Maximo Caminero's Million-Dollar Attack on the Miami Art World

Maximo Caminero's Million-Dollar Attack on the Miami Art World
Illustration by Juanito "Quiccs" Maiquez

On February 16, a middle-aged man with hazel eyes and a crown of salt-and-pepper hair walked into Pérez Art Museum Miami. The heavy wooden doors on the new $220 million public building swung open with a whisper. Smooth jazz murmured from speakers hidden somewhere in the Dorothy and Aaron Podhurst Lobby. In the gift shop, teenagers in thick-framed glasses peddled $15 PAMM coffee mugs, $14 Frida Kahlo candles handmade in Peru, and $175 "reversible" Swiss cross blankets. The man forked over $12 for a ticket.

"Do you want to call the police?" Caminero said calmly. "Here. You can use my phone."

He didn't look like a tourist. While sunscreen-slathered visitors slapped around the museum in sandals and shorts, he was dressed unseasonably in a red jacket, black pants, and a stocking cap. And as the tourists traipsed straight upstairs to see the star attraction — an exhibition by Chinese dissident artist Ai Weiwei — the man meandered around the first floor. He paused in front of a charcoal nude by Cuban artist Wifredo Lam, scratched his head at the sight of a three-foot scroll that Carolee Schneemann once pulled from her vagina, and lingered lovingly in front of a large painting by José Bedía, who happened to be his friend.

With each work of art, however, the man grew more frustrated. Of the 44 pieces on display downstairs, only two — including Bedía's — were by locals. Most of the artists hailed from Cuba or New York, and nearly all of them were dead.

Máximo Caminero inside his studio at 77th Street and Biscayne Boulevard.
Michael E. Miller
Máximo Caminero inside his studio at 77th Street and Biscayne Boulevard.
Ai Weiwei's Breaking a Han Dynasty Urn, which Caminero says he took as "a provocation by Weiwei to join him in an act of performance protest."
Michael E. Miller
Ai Weiwei's Breaking a Han Dynasty Urn, which Caminero says he took as "a provocation by Weiwei to join him in an act of performance protest."

The man headed upstairs and passed under a giant screen on which Ai Weiwei quotes were projected. One claimed Ai had been "born radical." Another argued, "I think we have too much history. It's not so important. I think people should have fun and enjoy their own time."

"Ai Weiwei is one of China's most prolific and provocative contemporary artists," a placard announced, "internationally recognized as a result of his actions that challenge the political status quo."

The man strolled around a large room plastered with Ai's photographs of New York. There were several selfies of the artist with a bicycle wheel. In another, Ai stood naked on a chair with his penis tucked between his legs.

Finally, the man arrived at the artist's most famous piece. Three huge photos showed Ai dropping a 2,000-year-old Chinese urn onto the ground. In front of the photos sat 16 other Han Dynasty urns, each dipped by Ai into brightly colored industrial paint.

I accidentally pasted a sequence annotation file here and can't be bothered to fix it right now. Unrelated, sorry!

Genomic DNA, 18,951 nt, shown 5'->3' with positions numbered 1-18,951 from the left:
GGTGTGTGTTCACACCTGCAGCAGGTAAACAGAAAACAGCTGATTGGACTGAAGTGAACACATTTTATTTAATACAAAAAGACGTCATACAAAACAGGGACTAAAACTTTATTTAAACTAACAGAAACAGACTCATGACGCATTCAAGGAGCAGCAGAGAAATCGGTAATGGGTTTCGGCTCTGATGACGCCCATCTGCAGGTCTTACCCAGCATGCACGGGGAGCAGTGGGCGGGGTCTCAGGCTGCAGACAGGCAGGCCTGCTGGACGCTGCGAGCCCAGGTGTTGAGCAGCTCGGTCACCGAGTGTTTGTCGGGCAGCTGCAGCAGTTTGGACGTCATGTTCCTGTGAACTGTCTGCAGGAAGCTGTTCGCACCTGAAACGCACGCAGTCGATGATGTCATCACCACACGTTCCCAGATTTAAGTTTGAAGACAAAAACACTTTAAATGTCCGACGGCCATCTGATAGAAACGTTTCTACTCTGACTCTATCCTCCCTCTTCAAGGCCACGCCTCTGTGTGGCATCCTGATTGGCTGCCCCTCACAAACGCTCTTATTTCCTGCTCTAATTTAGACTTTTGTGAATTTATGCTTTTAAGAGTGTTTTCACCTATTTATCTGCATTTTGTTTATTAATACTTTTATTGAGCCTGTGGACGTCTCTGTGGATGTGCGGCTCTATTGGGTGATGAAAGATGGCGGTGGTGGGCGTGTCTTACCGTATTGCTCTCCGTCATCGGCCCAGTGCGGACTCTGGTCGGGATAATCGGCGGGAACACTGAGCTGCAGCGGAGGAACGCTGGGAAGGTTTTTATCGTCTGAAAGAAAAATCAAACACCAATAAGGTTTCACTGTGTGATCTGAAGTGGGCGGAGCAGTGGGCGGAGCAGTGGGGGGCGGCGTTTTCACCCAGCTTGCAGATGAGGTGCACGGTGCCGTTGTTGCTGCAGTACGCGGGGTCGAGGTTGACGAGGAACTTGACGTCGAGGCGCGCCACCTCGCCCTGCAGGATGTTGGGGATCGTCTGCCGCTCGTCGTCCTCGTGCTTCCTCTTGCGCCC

The man stood silently in front of the third photo, staring at the shattering urn. He suddenly reached down and lifted one of the painted pots from its pedestal.

"Don't touch!" a security guard shouted from across the room. But it was too late.

The man turned to face the room. For an instant, he mirrored Ai Weiwei on the wall beside him: arms raised, pot in hand. Then he let go.

The peach and green urn exploded on the polished concrete. The bang echoed around the museum like a gunshot. Guards in black jackets came running from all directions. "Ugh, my God," groaned a tourist filming the spectacle on his cell phone.

But the man who had just broken a $1 million artwork didn't bolt. Instead, he looked up at the photos of Ai as if satisfied. He turned to the security guards.

"Do you want to call the police?" he said calmly. "Here. You can use my phone."

Máximo Caminero sits on the crumbling stoop of a Wynwood art gallery. One hand cradles his head while the other presses a cheap cigarette to his thin lips. He inhales nervously. And often.

It's been two days since Caminero smashed the urn, two days since he made international headlines, two days since his life became bizarrely wrapped up with Ai Weiwei's, and two days since he was arrested and thrown in jail. The serenity of the moment in the museum is long gone. Now there are only nerves.

Caminero rubs out his Maverick on the brick and sits down inside the gallery. On the table lies a copy of the day's Miami Herald with Máximo's mug shot front page, top fold. He picks up the paper and sighs. "I never expected that this was going to escalate all over the world," he says.

But escalate it did. That Monday, New Times broke the news that Caminero — a local painter — was the mystery man behind the bizarre urn-smashing. "I did it for all the local artists in Miami who have never been shown in museums here," he said at the time. "They have spent so many millions now on international artists. It's the same political situation over and over again. I've been here for 30 years and it's always the same."

Within hours, the story was in the New York Times, the Guardian, BBC, and Le Monde. When a reporter reached Ai Weiwei in Beijing, the artist was angry. "His argument doesn't make much sense," he said. "If he really had a point, he should choose another way, because this will bring him trouble to destroy property that does not belong to him."

The museum called Caminero a vandal who had committed a "malicious act." Local artists were split. Some saw it as a powerful political statement. Others thought Caminero was jealous of Ai Weiwei's superstar status or simply desperate for attention. An anchor on CBS 4 even smashed a pot from Home Depot on live television before musing whether Caminero "was maybe suffering from some type of mental illness."

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